Anchoring organization’s culture, the statements are non-negotiable—invincible to market pressures, timely promotional slogans or even changes in leadership—because they represent the core beliefs and choices that hold everyone together. Vision, Mission and Value statements, in whatever form, define an organization’s culture, rooting a shared trust that such behaviours and focus will drive mutual success.

From the organization’s culture comes activities and communications to engage people. From the culture emerges relevant products or services or experiences or ideas that people align with and desire. From the culture rises a legacy that transcends one person, creating a community to carry forward new ideas, all in service of the shared vision.

A breakdown in the culture of the organization—being disconnected from a shared purpose beyond profit—is the first sign of failure. Trust in leadership fades, and survival instincts kick in. (Justin Fox with HBR writes an interesting analysis of what happened with Goldman Sachs. Creating shareholder value replaces creating customer value.)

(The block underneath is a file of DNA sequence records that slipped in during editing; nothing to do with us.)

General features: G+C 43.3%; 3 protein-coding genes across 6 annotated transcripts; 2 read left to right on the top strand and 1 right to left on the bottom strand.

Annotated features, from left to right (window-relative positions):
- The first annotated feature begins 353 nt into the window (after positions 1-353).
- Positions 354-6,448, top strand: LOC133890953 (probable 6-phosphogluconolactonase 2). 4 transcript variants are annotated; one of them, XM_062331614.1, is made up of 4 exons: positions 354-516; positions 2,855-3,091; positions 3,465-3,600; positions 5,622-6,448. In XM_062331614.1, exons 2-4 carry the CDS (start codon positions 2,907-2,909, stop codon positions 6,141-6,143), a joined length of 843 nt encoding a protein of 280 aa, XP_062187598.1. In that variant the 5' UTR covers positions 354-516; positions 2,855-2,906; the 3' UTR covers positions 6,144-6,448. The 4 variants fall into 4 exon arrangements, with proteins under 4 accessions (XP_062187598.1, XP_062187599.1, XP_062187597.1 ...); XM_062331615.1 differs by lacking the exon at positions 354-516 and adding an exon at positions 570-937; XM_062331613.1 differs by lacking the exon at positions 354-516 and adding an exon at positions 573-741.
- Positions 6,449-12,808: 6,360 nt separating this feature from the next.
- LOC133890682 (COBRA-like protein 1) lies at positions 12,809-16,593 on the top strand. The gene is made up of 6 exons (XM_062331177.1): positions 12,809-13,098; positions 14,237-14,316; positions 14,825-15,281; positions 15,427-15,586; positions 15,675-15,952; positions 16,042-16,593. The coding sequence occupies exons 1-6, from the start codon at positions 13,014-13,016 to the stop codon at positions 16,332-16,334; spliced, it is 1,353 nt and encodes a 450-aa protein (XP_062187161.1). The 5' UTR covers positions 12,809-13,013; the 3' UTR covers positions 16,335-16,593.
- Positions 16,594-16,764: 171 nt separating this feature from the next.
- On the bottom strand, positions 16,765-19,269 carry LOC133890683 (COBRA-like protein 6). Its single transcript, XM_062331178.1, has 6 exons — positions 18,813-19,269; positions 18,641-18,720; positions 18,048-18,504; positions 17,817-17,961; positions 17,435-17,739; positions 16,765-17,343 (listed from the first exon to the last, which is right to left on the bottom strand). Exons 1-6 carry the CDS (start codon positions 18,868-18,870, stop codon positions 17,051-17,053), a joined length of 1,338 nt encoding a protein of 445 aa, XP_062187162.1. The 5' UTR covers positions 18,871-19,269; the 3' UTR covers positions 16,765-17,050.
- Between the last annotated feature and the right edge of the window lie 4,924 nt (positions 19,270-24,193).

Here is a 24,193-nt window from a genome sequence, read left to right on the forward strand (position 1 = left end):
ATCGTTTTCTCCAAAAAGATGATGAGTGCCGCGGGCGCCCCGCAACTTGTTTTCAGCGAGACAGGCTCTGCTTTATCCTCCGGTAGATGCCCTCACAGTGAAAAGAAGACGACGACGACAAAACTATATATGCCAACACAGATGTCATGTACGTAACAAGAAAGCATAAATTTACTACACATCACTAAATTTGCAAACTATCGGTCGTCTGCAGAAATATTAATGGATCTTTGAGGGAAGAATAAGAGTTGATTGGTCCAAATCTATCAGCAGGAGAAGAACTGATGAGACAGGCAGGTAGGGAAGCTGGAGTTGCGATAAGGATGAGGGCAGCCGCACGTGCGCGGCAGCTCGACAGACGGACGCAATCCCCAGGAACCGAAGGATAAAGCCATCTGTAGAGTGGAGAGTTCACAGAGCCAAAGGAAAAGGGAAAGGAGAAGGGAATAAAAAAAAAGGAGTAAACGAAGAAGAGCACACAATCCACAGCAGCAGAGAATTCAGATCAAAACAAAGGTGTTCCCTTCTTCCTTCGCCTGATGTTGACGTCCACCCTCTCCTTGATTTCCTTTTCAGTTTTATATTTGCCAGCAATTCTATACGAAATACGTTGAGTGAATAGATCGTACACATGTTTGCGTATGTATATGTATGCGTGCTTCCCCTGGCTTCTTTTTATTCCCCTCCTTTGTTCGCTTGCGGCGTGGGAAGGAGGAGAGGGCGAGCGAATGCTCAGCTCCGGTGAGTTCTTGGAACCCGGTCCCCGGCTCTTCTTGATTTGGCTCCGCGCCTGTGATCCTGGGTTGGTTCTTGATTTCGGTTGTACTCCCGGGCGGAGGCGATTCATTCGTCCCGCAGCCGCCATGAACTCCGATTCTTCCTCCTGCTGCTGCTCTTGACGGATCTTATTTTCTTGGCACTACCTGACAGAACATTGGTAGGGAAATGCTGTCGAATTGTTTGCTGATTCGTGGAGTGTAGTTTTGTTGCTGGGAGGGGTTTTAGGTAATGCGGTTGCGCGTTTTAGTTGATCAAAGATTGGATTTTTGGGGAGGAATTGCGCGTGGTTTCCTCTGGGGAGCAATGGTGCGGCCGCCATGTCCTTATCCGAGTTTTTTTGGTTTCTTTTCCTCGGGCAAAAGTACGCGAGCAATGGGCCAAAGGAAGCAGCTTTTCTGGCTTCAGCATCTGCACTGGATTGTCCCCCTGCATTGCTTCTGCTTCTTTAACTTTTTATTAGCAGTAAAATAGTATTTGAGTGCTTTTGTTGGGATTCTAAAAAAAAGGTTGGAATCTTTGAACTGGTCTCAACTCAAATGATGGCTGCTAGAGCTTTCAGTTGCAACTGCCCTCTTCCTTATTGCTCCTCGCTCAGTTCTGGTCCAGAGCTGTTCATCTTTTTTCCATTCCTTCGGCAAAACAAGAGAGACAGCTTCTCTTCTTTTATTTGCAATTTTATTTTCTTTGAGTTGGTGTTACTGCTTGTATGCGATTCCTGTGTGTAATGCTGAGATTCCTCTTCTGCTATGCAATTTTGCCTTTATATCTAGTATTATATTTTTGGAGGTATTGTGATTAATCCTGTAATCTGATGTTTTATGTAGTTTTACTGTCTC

Trust is at the foundation of any successful organization; trust in your team; trust between you and those you serve; trust in the community; trust in mutual success; trust that everyone shares and supports the same values.

Leadership’s role is to give people a cause to believe in, and give them permission—to trust them—to advance that cause. Vision, Mission and Value statements are the touchstone of trust.

You may not care about having the statements, but you’ll miss the trust when it’s gone.

Everything matters.

You’ve probably heard many times that your brand experience is the result of everything. Of course, that means absolutely everything. All of the good things, all the not-quite-as-good things, and all the things you’d rather forget. Your organization’s brand experience even includes things you are probably not even aware of.

Admittedly, this can feel a little overwhelming at times. With everything we have to do each day just to operate, we simply don’t have the time or attention to spend on the tiniest of details. Ignoring the issues, though, is reckless.

A brand strategy anchored by a compelling vision, a clear mission and spirited values is how you ensure that everything—absolutely everything—tells your story.